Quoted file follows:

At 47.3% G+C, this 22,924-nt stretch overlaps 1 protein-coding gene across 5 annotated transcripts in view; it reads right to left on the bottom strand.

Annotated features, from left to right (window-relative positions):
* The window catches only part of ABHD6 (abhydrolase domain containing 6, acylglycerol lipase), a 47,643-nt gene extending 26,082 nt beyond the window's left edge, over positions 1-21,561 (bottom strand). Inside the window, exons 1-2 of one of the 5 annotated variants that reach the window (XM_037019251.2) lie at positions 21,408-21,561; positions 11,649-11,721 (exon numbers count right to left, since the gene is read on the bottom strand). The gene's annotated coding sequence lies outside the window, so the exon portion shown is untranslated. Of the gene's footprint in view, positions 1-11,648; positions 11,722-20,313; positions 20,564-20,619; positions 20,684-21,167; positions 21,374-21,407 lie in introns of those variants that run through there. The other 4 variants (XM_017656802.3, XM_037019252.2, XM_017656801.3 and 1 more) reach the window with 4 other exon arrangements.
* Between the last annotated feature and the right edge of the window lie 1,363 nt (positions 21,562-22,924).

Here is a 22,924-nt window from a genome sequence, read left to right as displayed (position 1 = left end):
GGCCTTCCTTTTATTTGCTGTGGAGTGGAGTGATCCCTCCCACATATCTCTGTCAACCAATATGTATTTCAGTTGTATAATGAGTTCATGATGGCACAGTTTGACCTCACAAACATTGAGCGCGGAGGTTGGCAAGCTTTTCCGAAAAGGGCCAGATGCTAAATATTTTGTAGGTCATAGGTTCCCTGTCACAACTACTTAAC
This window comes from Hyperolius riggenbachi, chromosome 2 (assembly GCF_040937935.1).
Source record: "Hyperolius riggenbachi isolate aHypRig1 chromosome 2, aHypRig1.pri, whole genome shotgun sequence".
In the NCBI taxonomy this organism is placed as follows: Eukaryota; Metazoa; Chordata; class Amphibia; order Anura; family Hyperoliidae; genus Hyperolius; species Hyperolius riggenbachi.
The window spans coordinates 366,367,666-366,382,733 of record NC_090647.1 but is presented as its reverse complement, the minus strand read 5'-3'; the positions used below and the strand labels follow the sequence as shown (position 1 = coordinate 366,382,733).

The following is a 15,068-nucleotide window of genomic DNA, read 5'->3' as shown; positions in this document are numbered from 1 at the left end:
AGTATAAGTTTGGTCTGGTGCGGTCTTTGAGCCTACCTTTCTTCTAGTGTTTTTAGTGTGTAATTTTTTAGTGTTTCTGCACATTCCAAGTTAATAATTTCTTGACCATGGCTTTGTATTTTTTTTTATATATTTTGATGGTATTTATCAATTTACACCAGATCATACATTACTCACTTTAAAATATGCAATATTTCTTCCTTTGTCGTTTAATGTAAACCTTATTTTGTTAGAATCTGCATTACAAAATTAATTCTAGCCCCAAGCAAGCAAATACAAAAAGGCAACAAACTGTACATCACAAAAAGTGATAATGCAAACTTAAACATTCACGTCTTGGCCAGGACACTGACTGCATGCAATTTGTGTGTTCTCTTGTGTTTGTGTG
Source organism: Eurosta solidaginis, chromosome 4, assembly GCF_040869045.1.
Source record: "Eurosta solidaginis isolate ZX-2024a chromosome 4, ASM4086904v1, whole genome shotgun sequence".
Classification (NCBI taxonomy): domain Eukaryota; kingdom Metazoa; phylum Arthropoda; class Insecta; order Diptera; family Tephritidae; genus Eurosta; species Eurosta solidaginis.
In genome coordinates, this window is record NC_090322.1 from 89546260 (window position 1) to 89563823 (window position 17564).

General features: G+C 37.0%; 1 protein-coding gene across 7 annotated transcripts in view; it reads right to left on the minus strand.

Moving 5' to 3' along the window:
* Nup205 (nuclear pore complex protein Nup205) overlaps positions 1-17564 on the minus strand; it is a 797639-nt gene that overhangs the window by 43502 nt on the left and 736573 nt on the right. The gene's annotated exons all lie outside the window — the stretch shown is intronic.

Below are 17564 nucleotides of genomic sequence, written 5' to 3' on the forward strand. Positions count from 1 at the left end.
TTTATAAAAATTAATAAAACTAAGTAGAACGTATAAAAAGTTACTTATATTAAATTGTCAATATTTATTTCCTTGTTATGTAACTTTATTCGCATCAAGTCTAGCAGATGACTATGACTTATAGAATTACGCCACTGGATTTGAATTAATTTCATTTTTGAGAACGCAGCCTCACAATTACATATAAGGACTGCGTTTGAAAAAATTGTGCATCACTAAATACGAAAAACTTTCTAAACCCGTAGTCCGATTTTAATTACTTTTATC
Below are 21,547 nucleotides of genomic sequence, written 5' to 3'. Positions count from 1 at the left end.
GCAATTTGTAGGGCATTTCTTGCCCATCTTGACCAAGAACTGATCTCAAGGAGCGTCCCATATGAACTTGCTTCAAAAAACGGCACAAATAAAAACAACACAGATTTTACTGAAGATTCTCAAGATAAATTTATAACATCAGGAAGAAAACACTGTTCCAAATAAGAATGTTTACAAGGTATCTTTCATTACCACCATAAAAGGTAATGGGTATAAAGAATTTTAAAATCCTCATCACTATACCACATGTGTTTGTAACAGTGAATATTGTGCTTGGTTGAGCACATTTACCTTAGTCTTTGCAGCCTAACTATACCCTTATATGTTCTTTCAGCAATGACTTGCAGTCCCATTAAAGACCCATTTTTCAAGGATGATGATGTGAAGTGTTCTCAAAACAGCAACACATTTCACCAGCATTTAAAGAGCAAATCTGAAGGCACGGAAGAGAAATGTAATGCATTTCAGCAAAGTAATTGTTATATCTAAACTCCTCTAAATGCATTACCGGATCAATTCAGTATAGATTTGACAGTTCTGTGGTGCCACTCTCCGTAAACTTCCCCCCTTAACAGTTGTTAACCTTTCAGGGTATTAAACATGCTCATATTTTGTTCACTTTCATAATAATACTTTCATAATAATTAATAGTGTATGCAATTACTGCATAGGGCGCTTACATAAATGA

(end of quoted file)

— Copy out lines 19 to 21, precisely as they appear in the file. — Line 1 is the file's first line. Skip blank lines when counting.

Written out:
* Nup205 (nuclear pore complex protein Nup205) overlaps positions 1-17564 on the minus strand; it is a 797639-nt gene that overhangs the window by 43502 nt on the left and 736573 nt on the right. The gene's annotated exons all lie outside the window — the stretch shown is intronic.

Below are 17564 nucleotides of genomic sequence, written 5' to 3' on the forward strand. Positions count from 1 at the left end.
TTTATAAAAATTAATAAAACTAAGTAGAACGTATAAAAAGTTACTTATATTAAATTGTCAATATTTATTTCCTTGTTATGTAACTTTATTCGCATCAAGTCTAGCAGATGACTATGACTTATAGAATTACGCCACTGGATTTGAATTAATTTCATTTTTGAGAACGCAGCCTCACAATTACATATAAGGACTGCGTTTGAAAAAATTGTGCATCACTAAATACGAAAAACTTTCTAAACCCGTAGTCCGATTTTAATTACTTTTATC